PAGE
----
With families reporting that child care takes up as much as 18 percent of the family budget, how can anyone afford care? Here are some tips to help make child care reasonable for your family.
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By Katie Herrick Bugbee, Senior Managing Editor and Global Parenting Expert, Care.com
The cost of child care is what? That was pretty much my reaction when pregnant with my first child. We toured day care centers early to get our name on wait lists. We had our favorites with baby yoga and curriculums I could only dream of. And then I realized the annual fee was more than my post-tax salary.
So then we lowered our expectations. No baby yoga. Just loving people in a day care center with good reviews. At the end of each week, I still had money in my pocket.
The cost of care in this country is no joke — in certain regions (I live in Boston). In fact, national data shows care as the biggest budget item for families — more than their housing expenses — and takes up 18 percent of the family’s budget.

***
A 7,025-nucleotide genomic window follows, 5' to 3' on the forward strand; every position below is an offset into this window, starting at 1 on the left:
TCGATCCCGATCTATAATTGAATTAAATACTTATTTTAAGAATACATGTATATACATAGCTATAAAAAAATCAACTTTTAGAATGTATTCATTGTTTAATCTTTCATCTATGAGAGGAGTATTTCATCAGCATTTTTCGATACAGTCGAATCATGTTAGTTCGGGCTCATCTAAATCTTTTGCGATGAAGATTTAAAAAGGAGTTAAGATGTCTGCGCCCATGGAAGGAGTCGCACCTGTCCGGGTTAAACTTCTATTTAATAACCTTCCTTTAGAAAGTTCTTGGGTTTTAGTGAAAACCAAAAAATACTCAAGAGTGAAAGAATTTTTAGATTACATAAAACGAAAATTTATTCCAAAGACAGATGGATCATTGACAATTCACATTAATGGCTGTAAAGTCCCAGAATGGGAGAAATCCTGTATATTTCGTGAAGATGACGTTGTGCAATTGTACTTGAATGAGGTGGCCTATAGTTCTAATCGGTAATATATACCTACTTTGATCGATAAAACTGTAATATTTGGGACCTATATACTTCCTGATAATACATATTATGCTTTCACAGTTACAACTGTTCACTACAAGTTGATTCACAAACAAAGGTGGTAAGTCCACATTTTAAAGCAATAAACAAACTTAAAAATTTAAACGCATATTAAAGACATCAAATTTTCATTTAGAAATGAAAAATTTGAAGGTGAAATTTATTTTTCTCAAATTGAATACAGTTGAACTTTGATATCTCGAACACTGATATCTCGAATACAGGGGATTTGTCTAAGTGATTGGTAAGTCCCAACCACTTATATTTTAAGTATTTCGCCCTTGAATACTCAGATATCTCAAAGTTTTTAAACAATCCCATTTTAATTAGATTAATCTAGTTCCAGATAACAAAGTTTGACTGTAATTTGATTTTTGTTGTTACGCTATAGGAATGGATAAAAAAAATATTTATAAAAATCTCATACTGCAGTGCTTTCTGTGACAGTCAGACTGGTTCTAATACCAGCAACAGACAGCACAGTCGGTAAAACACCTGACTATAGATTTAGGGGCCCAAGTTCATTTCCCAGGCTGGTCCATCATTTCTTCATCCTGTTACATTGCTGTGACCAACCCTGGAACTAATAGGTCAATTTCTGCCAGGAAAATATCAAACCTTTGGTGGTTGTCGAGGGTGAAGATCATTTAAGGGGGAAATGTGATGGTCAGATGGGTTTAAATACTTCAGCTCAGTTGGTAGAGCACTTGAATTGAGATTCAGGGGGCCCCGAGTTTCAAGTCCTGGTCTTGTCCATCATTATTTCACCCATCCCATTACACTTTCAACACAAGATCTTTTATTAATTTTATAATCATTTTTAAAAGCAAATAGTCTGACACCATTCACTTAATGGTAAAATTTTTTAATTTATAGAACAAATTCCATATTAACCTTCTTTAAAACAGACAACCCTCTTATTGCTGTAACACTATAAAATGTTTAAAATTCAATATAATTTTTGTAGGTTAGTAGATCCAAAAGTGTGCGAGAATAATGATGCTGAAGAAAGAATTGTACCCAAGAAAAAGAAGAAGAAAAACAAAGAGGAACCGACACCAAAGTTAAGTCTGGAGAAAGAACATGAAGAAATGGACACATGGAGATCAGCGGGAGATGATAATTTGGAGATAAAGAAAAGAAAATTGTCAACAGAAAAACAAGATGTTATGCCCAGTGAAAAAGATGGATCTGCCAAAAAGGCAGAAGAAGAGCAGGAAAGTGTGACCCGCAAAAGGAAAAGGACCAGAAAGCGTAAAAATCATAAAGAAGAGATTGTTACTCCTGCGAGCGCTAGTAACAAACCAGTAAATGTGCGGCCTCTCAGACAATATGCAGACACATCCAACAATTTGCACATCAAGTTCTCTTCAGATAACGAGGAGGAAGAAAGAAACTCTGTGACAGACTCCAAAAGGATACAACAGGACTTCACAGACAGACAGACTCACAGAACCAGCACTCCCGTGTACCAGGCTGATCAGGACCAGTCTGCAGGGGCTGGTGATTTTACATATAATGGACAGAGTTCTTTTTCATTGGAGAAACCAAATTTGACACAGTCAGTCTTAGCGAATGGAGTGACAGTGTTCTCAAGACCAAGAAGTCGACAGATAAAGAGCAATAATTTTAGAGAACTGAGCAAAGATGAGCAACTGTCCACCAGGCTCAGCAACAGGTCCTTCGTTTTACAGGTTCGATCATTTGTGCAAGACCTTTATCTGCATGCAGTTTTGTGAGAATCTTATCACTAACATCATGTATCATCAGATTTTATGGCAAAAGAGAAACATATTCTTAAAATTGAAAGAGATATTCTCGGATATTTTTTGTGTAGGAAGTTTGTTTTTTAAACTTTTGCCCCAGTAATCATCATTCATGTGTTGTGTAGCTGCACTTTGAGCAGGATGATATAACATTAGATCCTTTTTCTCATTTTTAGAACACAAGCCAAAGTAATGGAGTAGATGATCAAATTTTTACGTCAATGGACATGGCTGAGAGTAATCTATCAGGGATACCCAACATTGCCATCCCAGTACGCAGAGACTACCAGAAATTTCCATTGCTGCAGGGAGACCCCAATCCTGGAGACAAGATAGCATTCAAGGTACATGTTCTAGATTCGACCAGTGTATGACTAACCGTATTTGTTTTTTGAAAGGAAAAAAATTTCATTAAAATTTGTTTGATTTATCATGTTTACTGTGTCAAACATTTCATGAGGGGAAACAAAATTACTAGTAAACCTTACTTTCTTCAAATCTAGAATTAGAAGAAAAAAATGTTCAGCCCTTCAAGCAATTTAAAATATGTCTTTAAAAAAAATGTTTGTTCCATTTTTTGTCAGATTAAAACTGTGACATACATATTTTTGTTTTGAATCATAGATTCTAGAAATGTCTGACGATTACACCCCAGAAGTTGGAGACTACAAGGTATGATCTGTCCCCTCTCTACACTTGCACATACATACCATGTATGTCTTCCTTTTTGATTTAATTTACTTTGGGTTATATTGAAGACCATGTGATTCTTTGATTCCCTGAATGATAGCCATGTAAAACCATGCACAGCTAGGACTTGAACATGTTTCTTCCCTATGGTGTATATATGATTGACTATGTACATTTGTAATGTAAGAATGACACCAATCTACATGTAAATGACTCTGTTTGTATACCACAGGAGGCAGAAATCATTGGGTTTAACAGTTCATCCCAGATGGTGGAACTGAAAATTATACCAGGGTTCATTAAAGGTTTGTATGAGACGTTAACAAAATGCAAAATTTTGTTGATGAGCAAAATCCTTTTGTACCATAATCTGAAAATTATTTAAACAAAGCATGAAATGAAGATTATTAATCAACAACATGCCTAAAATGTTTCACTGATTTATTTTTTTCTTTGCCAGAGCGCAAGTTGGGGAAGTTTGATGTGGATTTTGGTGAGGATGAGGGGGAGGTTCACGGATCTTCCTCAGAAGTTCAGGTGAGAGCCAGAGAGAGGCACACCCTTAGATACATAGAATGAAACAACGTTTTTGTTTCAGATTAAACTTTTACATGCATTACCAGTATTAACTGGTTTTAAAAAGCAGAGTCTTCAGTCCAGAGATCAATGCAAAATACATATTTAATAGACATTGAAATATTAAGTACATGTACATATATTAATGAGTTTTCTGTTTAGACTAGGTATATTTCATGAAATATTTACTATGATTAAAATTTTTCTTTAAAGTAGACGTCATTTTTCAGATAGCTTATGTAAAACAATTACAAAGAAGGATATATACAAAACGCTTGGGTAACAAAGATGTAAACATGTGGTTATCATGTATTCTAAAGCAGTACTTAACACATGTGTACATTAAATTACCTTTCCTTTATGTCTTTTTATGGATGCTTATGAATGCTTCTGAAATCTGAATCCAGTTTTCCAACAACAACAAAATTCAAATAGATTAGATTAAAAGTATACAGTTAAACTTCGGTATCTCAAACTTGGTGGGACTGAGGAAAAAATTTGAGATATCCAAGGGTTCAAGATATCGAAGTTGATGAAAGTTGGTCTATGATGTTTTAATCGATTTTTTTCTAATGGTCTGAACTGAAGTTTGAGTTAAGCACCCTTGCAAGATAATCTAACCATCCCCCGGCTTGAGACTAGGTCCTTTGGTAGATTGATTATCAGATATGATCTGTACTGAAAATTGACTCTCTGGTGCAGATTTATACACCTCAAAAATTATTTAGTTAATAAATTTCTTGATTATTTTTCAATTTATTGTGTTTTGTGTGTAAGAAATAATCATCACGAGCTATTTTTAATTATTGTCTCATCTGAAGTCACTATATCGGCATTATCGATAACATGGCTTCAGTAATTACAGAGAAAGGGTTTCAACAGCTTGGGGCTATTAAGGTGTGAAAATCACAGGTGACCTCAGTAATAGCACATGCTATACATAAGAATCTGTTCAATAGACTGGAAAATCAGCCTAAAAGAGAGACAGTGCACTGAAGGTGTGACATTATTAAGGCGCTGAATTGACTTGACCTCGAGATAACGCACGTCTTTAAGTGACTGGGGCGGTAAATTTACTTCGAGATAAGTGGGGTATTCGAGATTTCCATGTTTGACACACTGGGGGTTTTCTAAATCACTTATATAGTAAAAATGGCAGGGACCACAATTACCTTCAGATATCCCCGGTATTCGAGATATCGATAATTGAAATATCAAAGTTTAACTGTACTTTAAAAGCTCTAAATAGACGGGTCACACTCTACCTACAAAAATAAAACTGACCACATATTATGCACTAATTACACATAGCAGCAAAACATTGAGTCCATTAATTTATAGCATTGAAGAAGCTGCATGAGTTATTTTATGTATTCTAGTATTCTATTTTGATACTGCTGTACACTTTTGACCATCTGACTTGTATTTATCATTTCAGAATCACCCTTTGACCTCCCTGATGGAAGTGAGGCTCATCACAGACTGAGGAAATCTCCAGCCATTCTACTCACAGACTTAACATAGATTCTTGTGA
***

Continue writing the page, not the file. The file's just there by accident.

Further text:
I wasn’t prepared, but now that I’m expecting again (my third), here’s what I learned. Check out this cost of child care infographic for more information and tips.
How do you find care you can afford?
- Day care centers: Tour your local facilities and ask questions about their curriculum, the ratio of child per teacher and the activities they plan. The bigger names may have more of a presence in your community, but use care-finding sources and message boards to learn of the lesser-known options. Family child care centers are often the least expensive option, but you need to make sure they are state accredited. Talk to a number of parents who currently have their children in the center and ask them what they love and what they’d change about the program.